“Write down the first answer that comes to mind.”
“Consider each question carefully.”
“You have 20 minutes.”
“Take as long as you like.”
“Answer as quickly as you can.”
“You have 40 minutes.”

When delegates compare notes and discover such anomalies not only is the reliability of the test called into question, but also the ability and trustworthiness of the trainers.
There are other ethical considerations. How confidential will the results be? Have you told the delegates? Have you told their superiors? Doubts in this area will cause concerns and can affect the results.

Notwithstanding these potential problems the psychometric test does have its uses and I believe the better tests, the well-researched and validated ones, are worth more than the paper they are printed on. They can be a useful aid to the trainer, the consultant, the personnel officer and, most importantly, the trainee. It can provide data for training needs analysis, particularly using group results which are less sensitive. They can be an aid in team building, where I have found they can help delegates to understand differences and how to manage them.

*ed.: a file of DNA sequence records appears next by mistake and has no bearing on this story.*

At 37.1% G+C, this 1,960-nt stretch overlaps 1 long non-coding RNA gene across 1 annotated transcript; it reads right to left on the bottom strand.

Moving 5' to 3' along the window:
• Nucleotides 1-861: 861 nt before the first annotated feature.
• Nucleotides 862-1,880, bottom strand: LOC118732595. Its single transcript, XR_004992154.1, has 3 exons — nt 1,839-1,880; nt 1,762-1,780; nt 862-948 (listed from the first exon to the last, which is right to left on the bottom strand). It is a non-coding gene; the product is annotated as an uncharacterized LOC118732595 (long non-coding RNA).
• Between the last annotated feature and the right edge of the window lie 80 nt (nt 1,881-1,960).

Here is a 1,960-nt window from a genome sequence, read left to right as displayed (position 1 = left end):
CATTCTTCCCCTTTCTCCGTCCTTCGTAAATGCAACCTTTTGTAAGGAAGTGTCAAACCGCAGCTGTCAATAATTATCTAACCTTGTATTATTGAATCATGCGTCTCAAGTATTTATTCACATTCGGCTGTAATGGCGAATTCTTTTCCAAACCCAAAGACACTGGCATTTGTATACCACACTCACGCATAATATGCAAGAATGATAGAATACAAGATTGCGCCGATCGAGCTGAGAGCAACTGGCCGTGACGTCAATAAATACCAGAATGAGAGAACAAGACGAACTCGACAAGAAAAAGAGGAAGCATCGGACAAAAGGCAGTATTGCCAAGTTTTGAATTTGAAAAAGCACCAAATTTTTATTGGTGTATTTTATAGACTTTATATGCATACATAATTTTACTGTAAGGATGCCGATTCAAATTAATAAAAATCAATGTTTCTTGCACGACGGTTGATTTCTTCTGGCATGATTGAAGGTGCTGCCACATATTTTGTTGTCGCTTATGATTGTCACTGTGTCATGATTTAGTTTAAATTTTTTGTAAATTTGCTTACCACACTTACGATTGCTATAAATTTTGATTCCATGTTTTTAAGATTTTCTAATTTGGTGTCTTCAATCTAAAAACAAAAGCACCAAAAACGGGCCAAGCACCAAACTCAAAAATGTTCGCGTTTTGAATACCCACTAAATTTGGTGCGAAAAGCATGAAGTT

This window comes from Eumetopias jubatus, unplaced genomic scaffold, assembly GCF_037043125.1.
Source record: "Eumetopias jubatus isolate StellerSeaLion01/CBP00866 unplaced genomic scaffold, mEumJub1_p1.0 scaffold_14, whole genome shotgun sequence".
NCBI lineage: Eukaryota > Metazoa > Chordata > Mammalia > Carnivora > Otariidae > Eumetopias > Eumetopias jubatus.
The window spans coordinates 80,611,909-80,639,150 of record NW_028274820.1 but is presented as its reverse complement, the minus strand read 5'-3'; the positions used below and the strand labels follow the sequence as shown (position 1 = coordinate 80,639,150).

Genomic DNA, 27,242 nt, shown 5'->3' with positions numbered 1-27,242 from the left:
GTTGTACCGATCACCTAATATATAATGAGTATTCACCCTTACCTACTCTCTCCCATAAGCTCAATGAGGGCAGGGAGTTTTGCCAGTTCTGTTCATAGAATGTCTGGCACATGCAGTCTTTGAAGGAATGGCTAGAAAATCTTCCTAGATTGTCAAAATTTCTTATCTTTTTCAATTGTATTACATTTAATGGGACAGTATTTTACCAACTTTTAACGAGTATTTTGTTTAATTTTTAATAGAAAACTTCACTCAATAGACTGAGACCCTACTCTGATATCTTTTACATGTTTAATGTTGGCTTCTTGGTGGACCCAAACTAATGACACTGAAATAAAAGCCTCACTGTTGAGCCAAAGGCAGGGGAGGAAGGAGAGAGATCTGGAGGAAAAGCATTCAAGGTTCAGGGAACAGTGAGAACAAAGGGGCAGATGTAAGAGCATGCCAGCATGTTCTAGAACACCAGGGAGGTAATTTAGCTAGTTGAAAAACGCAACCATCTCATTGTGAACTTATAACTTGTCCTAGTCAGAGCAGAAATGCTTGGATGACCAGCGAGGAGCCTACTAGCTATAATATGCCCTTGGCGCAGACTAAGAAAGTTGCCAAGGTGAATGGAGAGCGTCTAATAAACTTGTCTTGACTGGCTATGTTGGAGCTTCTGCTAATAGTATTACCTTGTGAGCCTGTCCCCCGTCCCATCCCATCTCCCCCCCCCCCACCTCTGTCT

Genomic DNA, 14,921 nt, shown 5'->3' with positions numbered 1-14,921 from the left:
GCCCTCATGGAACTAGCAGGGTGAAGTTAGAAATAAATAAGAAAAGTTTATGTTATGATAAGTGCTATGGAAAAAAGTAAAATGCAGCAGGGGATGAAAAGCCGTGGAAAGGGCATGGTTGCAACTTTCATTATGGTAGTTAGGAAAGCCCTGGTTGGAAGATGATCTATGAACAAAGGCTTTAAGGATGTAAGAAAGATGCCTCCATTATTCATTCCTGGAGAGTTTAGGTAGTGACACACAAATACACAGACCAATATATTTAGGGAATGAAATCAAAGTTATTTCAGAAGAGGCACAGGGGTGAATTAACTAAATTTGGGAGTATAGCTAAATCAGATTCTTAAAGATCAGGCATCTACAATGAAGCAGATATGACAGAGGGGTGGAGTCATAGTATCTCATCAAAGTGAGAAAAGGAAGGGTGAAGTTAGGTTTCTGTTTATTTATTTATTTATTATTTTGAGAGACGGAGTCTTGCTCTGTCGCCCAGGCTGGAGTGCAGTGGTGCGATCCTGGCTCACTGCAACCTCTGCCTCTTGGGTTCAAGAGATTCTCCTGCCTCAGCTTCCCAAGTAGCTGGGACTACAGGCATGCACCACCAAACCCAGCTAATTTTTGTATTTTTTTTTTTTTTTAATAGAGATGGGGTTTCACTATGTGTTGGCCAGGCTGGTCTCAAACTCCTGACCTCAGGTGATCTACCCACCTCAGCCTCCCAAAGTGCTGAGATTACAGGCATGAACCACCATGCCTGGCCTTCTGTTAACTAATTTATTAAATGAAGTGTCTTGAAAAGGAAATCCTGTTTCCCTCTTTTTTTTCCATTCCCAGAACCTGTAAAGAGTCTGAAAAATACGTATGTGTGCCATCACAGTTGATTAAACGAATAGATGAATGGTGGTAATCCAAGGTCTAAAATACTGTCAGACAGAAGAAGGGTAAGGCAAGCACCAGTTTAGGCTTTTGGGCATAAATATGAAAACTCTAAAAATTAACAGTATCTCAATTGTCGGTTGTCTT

The psychologist mentioned at the beginning claimed that the test can tell you nothing about someone that you can’t find out by talking to them. Sound and admirable sentiments, but not always practical. Some people don’t come over well in interviews, many others don’t conduct them very well! The test can give an alternative viewpoint, identify new facts, or reinforce interview impressions. I have found delegates grateful for a label to identify ideas or problems, and appreciative of a framework to help them understand the different ways some colleagues operate.

Dilbert MBTI

Interviews and tests are both valuable and fallible. They are best used to complement each other, and better still if used in conjunction with other data, such as past performance or assessment exercises. After testing, every participant should have a personal de-briefing of their results and be given the chance to comment.
One of the most sensible comments I have heard about any psychometric instrument was, in fact, about one of the most respected, but holds true for all: “Remember, the instrument does not tell you what you are like; you tell the instrument.” And, “Tests are like computers, only as accurate as the information fed to them. ‘Rubbish in, rubbish out’.

So, don’t condemn testing out of hand, but use it sensibly and professionally. Take particular care in the selection of tests and ensure you use them properly or find ‘someone who can’. It can be expensive to become a qualified practitioner or to hire one, but the cost of misuse is greater.